Amid a rise in fire incidents involving two-wheeler EVs in the country, the Consumer Affairs Ministry had asked the BIS to come out with standards for EV batteries
The BIS has published the performance standards for EV batteries, an official of the ministry said
The BIS is also in the process of specifying two separate standards for batteries of commercial and passenger EVs
The Bureau of Indian Standards (BIS) has reportedly released the performance standards for electric vehicle (EV) batteries in the country.
The BIS is the national standards body of the country that is responsible for standardisation and quality certification of goods. Amid a rise in fire incidents involving two-wheeler EVs in the country, the ministry had asked the BIS to come out with battery standards for EVs.
The BIS has published the ‘performance standards for electronic vehicle batteries’, a senior official of the Consumer Affairs Ministry told news agency PTI.
“The standard IS 17855: 2022 has been formulated for lithium-ion traction battery packs and systems of electrically-propelled road vehicles and it has been harmonised with ISO 12405-4: 2018,” the official was quoted as saying.
The BIS is also in the process of specifying two separate standards for batteries of various passenger and commercial vehicles under the L (mopeds, motorcycles, motor tricycles and quadricycles), M (passenger vehicles having at least four wheels) and N (goods carrying vehicles having at least four wheels) categories, the official added.
The standards were formulated after testing EV batteries for a slew of parameters such as performance, reliability, operation at high and low temperatures, among others.
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The Indian EV segment is mostly dominated by lithium-ion batteries which come with a host of customisations from cell chemistry to EV integrations. The preference is largely attributed to the higher power-to-weight ratio of lithium-ion batteries.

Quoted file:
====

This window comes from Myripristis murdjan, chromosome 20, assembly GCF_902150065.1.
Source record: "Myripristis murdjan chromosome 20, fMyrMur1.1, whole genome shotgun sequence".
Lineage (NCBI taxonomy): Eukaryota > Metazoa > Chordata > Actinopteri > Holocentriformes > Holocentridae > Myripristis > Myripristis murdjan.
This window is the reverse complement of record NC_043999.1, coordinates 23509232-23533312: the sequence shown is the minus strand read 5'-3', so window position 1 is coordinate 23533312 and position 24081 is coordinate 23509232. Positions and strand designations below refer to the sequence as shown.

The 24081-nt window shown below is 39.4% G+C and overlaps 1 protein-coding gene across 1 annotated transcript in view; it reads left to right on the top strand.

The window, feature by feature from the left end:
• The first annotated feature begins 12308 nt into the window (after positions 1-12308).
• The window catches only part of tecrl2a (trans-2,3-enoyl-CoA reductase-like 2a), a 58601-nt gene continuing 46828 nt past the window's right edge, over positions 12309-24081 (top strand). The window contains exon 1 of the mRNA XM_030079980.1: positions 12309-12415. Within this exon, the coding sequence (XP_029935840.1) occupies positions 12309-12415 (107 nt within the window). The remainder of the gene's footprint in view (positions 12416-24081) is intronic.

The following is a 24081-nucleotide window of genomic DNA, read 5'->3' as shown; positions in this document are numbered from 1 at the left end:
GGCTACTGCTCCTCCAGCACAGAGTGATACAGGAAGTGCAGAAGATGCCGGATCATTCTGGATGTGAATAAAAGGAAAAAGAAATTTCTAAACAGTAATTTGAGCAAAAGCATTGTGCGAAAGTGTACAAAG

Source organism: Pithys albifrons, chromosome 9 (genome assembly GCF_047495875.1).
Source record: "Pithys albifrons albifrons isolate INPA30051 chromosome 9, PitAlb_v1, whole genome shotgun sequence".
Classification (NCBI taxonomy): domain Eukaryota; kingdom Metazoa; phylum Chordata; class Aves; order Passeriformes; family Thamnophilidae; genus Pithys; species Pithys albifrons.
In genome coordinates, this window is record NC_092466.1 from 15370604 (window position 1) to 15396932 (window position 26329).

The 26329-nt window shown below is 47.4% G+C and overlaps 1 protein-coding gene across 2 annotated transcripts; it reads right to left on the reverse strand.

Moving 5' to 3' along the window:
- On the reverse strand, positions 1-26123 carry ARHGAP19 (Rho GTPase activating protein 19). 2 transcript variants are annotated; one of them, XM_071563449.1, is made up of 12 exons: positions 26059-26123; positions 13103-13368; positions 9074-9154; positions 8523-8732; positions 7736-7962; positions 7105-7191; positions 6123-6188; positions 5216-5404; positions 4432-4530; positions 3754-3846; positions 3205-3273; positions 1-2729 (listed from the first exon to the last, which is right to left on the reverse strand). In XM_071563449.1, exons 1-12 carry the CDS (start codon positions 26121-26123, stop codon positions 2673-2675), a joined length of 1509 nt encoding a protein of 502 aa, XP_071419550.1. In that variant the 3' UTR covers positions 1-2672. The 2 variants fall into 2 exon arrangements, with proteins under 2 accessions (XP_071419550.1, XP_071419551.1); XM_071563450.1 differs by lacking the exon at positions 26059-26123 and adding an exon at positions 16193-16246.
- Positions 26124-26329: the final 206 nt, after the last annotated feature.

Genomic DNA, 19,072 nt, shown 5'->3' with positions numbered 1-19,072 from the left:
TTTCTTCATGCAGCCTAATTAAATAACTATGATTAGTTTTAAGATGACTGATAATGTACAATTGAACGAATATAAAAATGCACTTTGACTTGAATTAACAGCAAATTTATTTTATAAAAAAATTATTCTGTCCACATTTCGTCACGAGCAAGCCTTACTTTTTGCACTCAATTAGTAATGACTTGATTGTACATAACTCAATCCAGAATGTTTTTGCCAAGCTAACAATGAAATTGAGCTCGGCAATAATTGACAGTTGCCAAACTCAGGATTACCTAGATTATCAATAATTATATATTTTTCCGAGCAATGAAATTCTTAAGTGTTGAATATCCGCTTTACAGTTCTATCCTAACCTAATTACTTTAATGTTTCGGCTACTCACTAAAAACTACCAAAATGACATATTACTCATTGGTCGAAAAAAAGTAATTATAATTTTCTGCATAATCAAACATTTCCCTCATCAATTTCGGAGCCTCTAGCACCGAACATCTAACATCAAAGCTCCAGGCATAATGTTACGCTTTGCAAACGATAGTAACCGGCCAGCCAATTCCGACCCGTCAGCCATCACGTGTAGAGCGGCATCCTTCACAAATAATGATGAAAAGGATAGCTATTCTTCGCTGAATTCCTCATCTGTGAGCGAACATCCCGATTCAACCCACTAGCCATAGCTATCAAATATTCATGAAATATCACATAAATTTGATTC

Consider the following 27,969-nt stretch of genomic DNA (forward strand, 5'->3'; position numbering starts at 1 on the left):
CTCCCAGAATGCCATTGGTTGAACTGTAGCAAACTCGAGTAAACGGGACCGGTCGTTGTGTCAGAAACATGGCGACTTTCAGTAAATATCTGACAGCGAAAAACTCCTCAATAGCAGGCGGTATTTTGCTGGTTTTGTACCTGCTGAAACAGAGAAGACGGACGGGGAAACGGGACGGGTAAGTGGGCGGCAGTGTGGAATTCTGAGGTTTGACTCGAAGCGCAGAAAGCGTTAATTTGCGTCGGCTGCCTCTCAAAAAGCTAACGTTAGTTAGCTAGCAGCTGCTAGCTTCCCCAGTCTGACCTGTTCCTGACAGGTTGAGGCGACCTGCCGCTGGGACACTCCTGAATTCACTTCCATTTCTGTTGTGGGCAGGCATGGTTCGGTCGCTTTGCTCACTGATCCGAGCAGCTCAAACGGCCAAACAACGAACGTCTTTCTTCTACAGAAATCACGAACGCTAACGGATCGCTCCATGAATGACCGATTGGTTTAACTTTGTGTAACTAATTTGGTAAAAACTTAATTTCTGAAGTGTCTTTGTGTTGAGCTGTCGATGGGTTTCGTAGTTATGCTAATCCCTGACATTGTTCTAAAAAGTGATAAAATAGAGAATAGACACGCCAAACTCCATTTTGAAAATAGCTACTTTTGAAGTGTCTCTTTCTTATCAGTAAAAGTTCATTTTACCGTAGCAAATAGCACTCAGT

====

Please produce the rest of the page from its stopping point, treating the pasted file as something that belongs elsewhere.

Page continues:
This is the first time that a performance standard for EV batteries has been introduced in the country. Earlier, the government had published India-based standards for AC (alternate current) charging and DC (direct current) charging. In April, NITI Aayog came out with a draft battery swapping policy for two-wheelers and three-wheelers to drive EV adoption in the country.
The latest development comes a day after a video of a Tata Nexon EV on fire went viral on social media. Since then, the government has ordered a probe into the matter while the automaker said that it was investigating the ‘isolated thermal incident.’
This adds to the mounting trouble for the EV industry as this was the first incident involving a four-wheeler EV.
Earlier, in view of the fire incidents involving two-wheeler EVs, the government had ordered a probe which found defects in batteries as well as the designs of the battery packs and modules responsible for the incidents.
In some cases, the fire incidents also claimed lives, including of a 13-year old girl. The incidents have also sparked a furore, with many asking for stricter regulations to curb such incidents.
The EV sales in the country fell 20% on a month-on-month (MoM) basis to 39,477 units in May this year, as per Vahan data, which can be partly attributed to the fire incidents.
According to a report, India’s total EV market opportunity is projected to reach $206 Bn by 2030.